• Opportunities for new developments

    GAPS :

    • Formulation.
    • Studies on possible (phyto)medicines for local treatment of porcine cysticercosis.
  • New developments for diagnostic tests

  • Requirements for diagnostics development

    Published Target Product Profiles already developed by the WHO and published.

  • Time to develop new or improved diagnostics

    From development through validation to commercial availability will be time consuming (5 to 10 years).

  • Cost of developing new or improved diagnostics and their validation

    The development of an improved diagnostic test is expensive. It is questionable if a potential market is available.

    GAPS :

    • Funding.
    • Interest of policy makers (governments, International/regional and National health and food safety agencies), funding organisations, ngo’s and other stakeholders.
  • Research requirements for new or improved diagnostics

    GAP :

    See above(for human: test that detects cysticerci only outside the brain).

  • Technology to determine virus freedom in animals

    Not applicable.

  • New developments for vaccines

  • Requirements for vaccines development / main characteristics for improved vaccines

    Currently available evidence indicates that Cysvax® is almost 100% effective and protection is maintained for the lifespan of most pigs. A vaccine which simultaneously eliminated pre-existing infection would be an improvement, but the costs of scale-up and registration would be unlikely to be borne by any company considering the effectiveness of the existing vaccination and medication approach.Single-shot vaccine.Combination of Cysvax® with other commercially valuable porcine vaccines used or needed in T. solium endemic countries, particularly African Swine Fever, if an effective vaccine were ever developed commercially.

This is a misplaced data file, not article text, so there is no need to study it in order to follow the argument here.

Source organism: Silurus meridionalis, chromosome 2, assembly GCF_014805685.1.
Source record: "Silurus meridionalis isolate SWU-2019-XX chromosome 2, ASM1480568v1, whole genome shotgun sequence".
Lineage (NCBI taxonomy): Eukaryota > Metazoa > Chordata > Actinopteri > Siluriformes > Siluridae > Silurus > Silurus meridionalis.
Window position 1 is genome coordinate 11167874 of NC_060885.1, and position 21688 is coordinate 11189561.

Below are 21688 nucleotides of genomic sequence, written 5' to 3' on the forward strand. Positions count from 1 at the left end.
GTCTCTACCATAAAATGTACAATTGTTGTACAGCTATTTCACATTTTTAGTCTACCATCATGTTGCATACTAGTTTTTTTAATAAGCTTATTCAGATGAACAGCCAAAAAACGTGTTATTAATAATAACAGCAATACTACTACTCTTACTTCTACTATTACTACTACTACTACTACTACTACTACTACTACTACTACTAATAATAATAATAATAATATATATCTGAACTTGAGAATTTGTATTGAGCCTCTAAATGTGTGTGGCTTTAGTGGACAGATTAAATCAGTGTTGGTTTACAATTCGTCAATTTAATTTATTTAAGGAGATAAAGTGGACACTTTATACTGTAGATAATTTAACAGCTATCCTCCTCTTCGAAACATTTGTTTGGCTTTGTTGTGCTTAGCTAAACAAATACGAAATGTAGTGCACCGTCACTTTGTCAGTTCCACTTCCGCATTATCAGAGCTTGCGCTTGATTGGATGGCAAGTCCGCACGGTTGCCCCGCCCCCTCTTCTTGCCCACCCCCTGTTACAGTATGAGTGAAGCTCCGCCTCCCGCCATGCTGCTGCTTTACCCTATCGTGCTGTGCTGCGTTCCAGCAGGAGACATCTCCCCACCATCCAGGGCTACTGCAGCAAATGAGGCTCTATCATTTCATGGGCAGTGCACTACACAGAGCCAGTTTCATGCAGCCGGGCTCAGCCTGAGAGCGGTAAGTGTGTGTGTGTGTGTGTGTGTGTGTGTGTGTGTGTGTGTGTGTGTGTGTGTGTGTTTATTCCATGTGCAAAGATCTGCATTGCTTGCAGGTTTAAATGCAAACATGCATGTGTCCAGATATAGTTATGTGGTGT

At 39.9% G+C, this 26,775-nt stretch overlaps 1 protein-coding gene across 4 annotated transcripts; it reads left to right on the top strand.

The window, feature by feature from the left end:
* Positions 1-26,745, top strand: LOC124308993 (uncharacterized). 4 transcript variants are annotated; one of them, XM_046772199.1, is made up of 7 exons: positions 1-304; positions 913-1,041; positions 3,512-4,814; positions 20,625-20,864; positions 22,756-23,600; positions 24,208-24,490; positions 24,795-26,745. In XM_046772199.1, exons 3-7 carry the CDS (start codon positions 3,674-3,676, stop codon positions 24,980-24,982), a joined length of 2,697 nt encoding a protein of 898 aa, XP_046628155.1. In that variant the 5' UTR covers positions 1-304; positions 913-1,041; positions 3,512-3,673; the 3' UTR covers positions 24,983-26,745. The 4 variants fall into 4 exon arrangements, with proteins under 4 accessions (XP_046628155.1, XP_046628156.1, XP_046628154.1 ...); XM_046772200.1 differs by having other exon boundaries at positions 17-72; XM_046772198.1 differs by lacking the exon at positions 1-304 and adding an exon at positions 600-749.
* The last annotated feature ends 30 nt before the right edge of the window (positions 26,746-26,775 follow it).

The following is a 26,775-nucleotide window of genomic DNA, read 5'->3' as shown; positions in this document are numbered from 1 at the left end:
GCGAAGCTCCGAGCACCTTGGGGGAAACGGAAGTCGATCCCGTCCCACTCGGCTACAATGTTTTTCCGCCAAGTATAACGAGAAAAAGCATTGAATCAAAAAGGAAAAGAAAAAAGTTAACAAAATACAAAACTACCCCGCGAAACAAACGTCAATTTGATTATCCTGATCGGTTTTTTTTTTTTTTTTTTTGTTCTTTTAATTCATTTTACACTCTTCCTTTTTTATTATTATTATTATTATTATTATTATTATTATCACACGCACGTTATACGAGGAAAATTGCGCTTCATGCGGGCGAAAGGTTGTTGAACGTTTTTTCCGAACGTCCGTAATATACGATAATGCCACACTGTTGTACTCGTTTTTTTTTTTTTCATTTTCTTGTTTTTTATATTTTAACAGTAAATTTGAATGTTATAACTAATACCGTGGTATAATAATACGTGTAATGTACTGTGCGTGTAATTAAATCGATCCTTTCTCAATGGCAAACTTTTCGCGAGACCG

• Time to develop new or improved vaccines

    10+ years.

  • Cost of developing new or improved vaccines and their validation


  • Research requirements for new or improved vaccines

    A single shot vaccine might be achieved by pulse-release vaccine formulations or by live recombinant vaccine bacterial or viral vectors which may give a long-lasting immunity after one immunisation.

    GAP :

    Protection level when a combined vaccine is administered.

  • New developments for pharmaceuticals

  • Time to develop new or improved pharmaceuticals

    Time to develop would depend on the product and the trials necessary to validate the efficacy and safety. Commercial production would then take further time.

  • Cost of developing new or improved pharmaceuticals and their validation

    Costly. With oxfendazole already on the market it is unlikely that big pharmaceutical companies will endeavour into the costly development of new products.

  • Research requirements for new or improved pharmaceuticals

    • Formulation.
    • Studies on possible (phyto)medicines for local treatment of porcine cysticercosis.
    • Market studies including willingness to pay.
    • Uptake in local veterinary systems.
    • Distribution and delivery studies.
    • Storage conditions (refrigerated conditions).
    • Cost-effectiveness studies.
    • Formulation (feed based or oral).
    • Studies on possible phytomedicines/alternatives for local treatment of porcine cysticercosis.